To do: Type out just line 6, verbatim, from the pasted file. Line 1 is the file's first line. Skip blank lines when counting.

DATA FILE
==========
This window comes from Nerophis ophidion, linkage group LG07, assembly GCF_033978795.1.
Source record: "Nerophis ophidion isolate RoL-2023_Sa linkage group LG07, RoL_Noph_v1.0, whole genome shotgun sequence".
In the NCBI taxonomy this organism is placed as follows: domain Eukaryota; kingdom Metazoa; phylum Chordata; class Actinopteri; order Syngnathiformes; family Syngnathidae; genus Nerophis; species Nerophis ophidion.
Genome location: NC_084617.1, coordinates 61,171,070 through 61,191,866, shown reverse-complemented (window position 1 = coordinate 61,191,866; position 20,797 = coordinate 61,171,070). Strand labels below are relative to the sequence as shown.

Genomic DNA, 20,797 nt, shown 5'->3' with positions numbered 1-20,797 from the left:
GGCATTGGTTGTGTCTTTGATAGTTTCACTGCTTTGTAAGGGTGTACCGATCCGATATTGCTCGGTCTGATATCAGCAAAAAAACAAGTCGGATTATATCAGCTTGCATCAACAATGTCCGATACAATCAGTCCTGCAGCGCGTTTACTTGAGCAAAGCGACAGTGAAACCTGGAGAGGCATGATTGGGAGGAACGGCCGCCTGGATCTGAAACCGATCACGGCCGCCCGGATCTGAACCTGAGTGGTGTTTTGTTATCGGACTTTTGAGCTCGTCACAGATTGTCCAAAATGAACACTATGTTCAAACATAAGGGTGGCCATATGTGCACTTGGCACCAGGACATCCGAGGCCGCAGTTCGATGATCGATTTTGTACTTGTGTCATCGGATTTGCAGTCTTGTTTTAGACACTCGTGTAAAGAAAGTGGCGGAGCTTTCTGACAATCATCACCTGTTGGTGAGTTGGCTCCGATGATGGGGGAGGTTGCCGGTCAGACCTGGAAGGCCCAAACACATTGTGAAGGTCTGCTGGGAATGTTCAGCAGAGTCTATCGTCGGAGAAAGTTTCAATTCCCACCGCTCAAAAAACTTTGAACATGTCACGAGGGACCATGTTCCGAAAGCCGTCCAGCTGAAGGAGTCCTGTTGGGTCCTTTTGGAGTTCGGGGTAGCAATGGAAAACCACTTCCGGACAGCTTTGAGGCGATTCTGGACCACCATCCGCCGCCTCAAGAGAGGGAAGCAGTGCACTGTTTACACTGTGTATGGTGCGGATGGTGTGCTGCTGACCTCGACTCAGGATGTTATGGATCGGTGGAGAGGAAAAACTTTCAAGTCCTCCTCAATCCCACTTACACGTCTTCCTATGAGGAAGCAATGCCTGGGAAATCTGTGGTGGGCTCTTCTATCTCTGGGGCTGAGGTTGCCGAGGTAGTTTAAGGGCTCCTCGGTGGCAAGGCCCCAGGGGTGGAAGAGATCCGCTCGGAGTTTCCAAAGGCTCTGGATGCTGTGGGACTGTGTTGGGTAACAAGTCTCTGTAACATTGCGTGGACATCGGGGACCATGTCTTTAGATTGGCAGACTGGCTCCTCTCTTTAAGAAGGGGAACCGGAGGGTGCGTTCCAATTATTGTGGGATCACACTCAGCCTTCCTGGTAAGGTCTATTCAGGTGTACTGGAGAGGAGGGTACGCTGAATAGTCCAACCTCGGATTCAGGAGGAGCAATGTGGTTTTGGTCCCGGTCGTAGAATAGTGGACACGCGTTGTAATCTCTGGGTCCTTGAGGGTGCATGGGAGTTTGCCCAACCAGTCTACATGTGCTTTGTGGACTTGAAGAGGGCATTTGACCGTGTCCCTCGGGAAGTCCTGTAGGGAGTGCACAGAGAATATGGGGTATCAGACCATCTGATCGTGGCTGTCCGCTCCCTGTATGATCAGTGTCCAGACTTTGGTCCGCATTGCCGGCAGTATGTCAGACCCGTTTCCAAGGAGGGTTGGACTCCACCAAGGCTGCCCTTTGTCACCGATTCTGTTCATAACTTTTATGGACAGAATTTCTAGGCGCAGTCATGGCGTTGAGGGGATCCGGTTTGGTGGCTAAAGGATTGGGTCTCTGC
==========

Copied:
GGCATTGGTTGTGTCTTTGATAGTTTCACTGCTTTGTAAGGGTGTACCGATCCGATATTGCTCGGTCTGATATCAGCAAAAAAACAAGTCGGATTATATCAGCTTGCATCAACAATGTCCGATACAATCAGTCCTGCAGCGCGTTTACTTGAGCAAAGCGACAGTGAAACCTGGAGAGGCATGATTGGGAGGAACGGCCGCCTGGATCTGAAACCGATCACGGCCGCCCGGATCTGAACCTGAGTGGTGTTTTGTTATCGGACTTTTGAGCTCGTCACAGATTGTCCAAAATGAACACTATGTTCAAACATAAGGGTGGCCATATGTGCACTTGGCACCAGGACATCCGAGGCCGCAGTTCGATGATCGATTTTGTACTTGTGTCATCGGATTTGCAGTCTTGTTTTAGACACTCGTGTAAAGAAAGTGGCGGAGCTTTCTGACAATCATCACCTGTTGGTGAGTTGGCTCCGATGATGGGGGAGGTTGCCGGTCAGACCTGGAAGGCCCAAACACATTGTGAAGGTCTGCTGGGAATGTTCAGCAGAGTCTATCGTCGGAGAAAGTTTCAATTCCCACCGCTCAAAAAACTTTGAACATGTCACGAGGGACCATGTTCCGAAAGCCGTCCAGCTGAAGGAGTCCTGTTGGGTCCTTTTGGAGTTCGGGGTAGCAATGGAAAACCACTTCCGGACAGCTTTGAGGCGATTCTGGACCACCATCCGCCGCCTCAAGAGAGGGAAGCAGTGCACTGTTTACACTGTGTATGGTGCGGATGGTGTGCTGCTGACCTCGACTCAGGATGTTATGGATCGGTGGAGAGGAAAAACTTTCAAGTCCTCCTCAATCCCACTTACACGTCTTCCTATGAGGAAGCAATGCCTGGGAAATCTGTGGTGGGCTCTTCTATCTCTGGGGCTGAGGTTGCCGAGGTAGTTTAAGGGCTCCTCGGTGGCAAGGCCCCAGGGGTGGAAGAGATCCGCTCGGAGTTTCCAAAGGCTCTGGATGCTGTGGGACTGTGTTGGGTAACAAGTCTCTGTAACATTGCGTGGACATCGGGGACCATGTCTTTAGATTGGCAGACTGGCTCCTCTCTTTAAGAAGGGGAACCGGAGGGTGCGTTCCAATTATTGTGGGATCACACTCAGCCTTCCTGGTAAGGTCTATTCAGGTGTACTGGAGAGGAGGGTACGCTGAATAGTCCAACCTCGGATTCAGGAGGAGCAATGTGGTTTTGGTCCCGGTCGTAGAATAGTGGACACGCGTTGTAATCTCTGGGTCCTTGAGGGTGCATGGGAGTTTGCCCAACCAGTCTACATGTGCTTTGTGGACTTGAAGAGGGCATTTGACCGTGTCCCTCGGGAAGTCCTGTAGGGAGTGCACAGAGAATATGGGGTATCAGACCATCTGATCGTGGCTGTCCGCTCCCTGTATGATCAGTGTCCAGACTTTGGTCCGCATTGCCGGCAGTATGTCAGACCCGTTTCCAAGGAGGGTTGGACTCCACCAAGGCTGCCCTTTGTCACCGATTCTGTTCATAACTTTTATGGACAGAATTTCTAGGCGCAGTCATGGCGTTGAGGGGATCCGGTTTGGTGGCTAAAGGATTGGGTCTCTGC